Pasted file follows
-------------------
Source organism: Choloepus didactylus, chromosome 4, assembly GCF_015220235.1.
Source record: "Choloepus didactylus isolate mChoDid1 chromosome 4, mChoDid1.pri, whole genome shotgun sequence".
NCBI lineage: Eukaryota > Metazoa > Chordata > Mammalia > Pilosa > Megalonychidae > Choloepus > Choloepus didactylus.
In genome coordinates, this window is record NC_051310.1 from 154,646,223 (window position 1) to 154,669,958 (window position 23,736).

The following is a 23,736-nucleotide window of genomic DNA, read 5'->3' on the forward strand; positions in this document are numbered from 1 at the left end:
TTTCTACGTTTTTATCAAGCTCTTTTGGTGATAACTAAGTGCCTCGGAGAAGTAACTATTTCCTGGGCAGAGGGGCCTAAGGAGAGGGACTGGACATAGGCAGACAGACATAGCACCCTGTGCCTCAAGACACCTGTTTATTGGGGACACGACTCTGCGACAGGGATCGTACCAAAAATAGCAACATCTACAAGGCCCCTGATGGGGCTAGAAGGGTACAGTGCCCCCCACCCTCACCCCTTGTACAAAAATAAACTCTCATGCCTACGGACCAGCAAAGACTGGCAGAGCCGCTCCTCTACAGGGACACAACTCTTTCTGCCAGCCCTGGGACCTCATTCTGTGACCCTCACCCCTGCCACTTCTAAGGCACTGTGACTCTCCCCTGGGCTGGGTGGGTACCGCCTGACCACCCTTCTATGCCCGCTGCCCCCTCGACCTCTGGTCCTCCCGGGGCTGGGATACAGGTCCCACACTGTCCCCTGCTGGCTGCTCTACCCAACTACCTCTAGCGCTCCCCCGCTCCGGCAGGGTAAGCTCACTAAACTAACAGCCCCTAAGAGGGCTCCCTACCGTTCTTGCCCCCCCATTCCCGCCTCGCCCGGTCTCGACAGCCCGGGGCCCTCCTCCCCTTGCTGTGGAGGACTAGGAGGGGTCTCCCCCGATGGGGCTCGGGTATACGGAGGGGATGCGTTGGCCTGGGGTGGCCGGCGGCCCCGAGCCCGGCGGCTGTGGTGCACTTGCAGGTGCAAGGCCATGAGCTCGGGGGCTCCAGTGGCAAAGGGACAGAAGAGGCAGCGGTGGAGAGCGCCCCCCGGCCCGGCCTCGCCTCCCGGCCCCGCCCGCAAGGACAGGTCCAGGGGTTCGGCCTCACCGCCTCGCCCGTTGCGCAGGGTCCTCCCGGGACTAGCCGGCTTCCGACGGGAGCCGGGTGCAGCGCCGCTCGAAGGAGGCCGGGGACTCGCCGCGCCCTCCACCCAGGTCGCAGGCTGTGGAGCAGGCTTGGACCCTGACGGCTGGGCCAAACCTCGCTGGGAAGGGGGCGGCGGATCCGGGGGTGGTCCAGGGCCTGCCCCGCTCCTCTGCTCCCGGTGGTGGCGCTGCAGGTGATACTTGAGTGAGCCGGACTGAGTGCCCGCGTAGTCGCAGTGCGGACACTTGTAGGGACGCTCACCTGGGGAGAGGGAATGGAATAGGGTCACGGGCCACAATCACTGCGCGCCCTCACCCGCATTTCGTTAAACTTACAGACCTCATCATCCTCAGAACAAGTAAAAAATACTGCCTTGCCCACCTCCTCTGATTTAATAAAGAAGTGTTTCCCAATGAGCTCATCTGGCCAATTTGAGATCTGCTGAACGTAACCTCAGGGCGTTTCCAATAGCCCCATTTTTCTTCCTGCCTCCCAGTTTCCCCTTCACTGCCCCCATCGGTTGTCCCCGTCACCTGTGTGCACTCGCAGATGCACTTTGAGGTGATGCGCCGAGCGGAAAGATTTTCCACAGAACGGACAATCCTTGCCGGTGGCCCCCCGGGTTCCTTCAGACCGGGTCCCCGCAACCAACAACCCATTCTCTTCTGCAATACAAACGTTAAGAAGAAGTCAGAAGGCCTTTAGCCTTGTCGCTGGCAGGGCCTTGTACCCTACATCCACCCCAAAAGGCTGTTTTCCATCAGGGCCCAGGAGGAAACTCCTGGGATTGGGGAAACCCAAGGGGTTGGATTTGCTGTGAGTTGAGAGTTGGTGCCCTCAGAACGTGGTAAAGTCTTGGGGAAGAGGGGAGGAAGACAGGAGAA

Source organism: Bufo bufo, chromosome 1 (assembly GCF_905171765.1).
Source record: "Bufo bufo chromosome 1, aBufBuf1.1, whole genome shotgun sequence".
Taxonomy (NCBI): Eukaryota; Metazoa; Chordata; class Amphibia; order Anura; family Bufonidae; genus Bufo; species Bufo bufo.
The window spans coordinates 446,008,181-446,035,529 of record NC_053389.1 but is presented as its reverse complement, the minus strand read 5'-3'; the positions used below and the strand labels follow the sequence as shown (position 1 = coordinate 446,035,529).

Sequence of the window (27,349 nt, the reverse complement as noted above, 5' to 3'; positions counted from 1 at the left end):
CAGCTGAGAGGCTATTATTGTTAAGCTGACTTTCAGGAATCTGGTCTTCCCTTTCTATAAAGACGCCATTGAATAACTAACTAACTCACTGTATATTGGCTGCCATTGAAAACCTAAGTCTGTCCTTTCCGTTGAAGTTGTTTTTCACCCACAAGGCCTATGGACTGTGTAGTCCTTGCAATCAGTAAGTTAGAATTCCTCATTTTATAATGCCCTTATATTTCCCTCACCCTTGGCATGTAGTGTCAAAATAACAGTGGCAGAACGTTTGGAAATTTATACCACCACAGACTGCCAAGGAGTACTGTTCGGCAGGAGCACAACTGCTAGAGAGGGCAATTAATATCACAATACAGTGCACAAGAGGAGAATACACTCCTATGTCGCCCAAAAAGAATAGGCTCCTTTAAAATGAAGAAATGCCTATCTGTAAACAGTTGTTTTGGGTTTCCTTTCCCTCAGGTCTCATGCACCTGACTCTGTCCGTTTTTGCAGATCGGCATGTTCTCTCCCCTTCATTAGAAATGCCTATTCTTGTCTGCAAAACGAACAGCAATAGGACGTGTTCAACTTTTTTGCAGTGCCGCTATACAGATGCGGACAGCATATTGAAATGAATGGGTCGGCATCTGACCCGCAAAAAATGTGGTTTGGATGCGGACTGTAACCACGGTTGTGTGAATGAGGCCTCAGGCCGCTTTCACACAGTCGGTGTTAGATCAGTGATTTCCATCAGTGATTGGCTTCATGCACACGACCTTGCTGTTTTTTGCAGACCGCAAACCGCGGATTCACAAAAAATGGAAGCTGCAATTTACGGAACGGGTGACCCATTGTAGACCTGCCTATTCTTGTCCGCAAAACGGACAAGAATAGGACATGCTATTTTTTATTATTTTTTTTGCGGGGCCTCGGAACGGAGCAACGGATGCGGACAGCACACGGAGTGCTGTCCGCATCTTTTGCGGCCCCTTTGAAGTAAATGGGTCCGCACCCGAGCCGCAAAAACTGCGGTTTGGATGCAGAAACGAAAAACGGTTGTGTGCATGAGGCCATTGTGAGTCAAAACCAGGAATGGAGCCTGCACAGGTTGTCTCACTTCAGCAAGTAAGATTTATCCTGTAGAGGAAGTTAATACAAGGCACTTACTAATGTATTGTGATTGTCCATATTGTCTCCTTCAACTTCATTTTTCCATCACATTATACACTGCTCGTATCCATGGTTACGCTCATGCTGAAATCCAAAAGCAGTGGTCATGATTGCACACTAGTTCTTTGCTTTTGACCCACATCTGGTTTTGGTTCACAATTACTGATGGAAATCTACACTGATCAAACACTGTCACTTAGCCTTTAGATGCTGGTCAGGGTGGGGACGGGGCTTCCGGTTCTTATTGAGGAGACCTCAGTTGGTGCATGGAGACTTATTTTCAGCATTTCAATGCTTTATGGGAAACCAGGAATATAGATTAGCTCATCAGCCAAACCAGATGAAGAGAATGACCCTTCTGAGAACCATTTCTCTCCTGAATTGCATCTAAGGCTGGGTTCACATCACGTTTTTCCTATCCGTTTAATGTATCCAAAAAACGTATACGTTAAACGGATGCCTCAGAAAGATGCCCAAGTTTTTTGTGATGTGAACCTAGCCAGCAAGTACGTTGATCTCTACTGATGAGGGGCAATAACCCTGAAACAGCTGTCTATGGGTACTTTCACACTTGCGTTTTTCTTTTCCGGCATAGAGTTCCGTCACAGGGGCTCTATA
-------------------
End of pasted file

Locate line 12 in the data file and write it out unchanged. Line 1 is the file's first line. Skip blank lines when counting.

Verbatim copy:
CAGCTGAGAGGCTATTATTGTTAAGCTGACTTTCAGGAATCTGGTCTTCCCTTTCTATAAAGACGCCATTGAATAACTAACTAACTCACTGTATATTGGCTGCCATTGAAAACCTAAGTCTGTCCTTTCCGTTGAAGTTGTTTTTCACCCACAAGGCCTATGGACTGTGTAGTCCTTGCAATCAGTAAGTTAGAATTCCTCATTTTATAATGCCCTTATATTTCCCTCACCCTTGGCATGTAGTGTCAAAATAACAGTGGCAGAACGTTTGGAAATTTATACCACCACAGACTGCCAAGGAGTACTGTTCGGCAGGAGCACAACTGCTAGAGAGGGCAATTAATATCACAATACAGTGCACAAGAGGAGAATACACTCCTATGTCGCCCAAAAAGAATAGGCTCCTTTAAAATGAAGAAATGCCTATCTGTAAACAGTTGTTTTGGGTTTCCTTTCCCTCAGGTCTCATGCACCTGACTCTGTCCGTTTTTGCAGATCGGCATGTTCTCTCCCCTTCATTAGAAATGCCTATTCTTGTCTGCAAAACGAACAGCAATAGGACGTGTTCAACTTTTTTGCAGTGCCGCTATACAGATGCGGACAGCATATTGAAATGAATGGGTCGGCATCTGACCCGCAAAAAATGTGGTTTGGATGCGGACTGTAACCACGGTTGTGTGAATGAGGCCTCAGGCCGCTTTCACACAGTCGGTGTTAGATCAGTGATTTCCATCAGTGATTGGCTTCATGCACACGACCTTGCTGTTTTTTGCAGACCGCAAACCGCGGATTCACAAAAAATGGAAGCTGCAATTTACGGAACGGGTGACCCATTGTAGACCTGCCTATTCTTGTCCGCAAAACGGACAAGAATAGGACATGCTATTTTTTATTATTTTTTTTGCGGGGCCTCGGAACGGAGCAACGGATGCGGACAGCACACGGAGTGCTGTCCGCATCTTTTGCGGCCCCTTTGAAGTAAATGGGTCCGCACCCGAGCCGCAAAAACTGCGGTTTGGATGCAGAAACGAAAAACGGTTGTGTGCATGAGGCCATTGTGAGTCAAAACCAGGAATGGAGCCTGCACAGGTTGTCTCACTTCAGCAAGTAAGATTTATCCTGTAGAGGAAGTTAATACAAGGCACTTACTAATGTATTGTGATTGTCCATATTGTCTCCTTCAACTTCATTTTTCCATCACATTATACACTGCTCGTATCCATGGTTACGCTCATGCTGAAATCCAAAAGCAGTGGTCATGATTGCACACTAGTTCTTTGCTTTTGACCCACATCTGGTTTTGGTTCACAATTACTGATGGAAATCTACACTGATCAAACACTGTCACTTAGCCTTTAGATGCTGGTCAGGGTGGGGACGGGGCTTCCGGTTCTTATTGAGGAGACCTCAGTTGGTGCATGGAGACTTATTTTCAGCATTTCAATGCTTTATGGGAAACCAGGAATATAGATTAGCTCATCAGCCAAACCAGATGAAGAGAATGACCCTTCTGAGAACCATTTCTCTCCTGAATTGCATCTAAGGCTGGGTTCACATCACGTTTTTCCTATCCGTTTAATGTATCCAAAAAACGTATACGTTAAACGGATGCCTCAGAAAGATGCCCAAGTTTTTTGTGATGTGAACCTAGCCAGCAAGTACGTTGATCTCTACTGATGAGGGGCAATAACCCTGAAACAGCTGTCTATGGGTACTTTCACACTTGCGTTTTTCTTTTCCGGCATAGAGTTCCGTCACAGGGGCTCTATA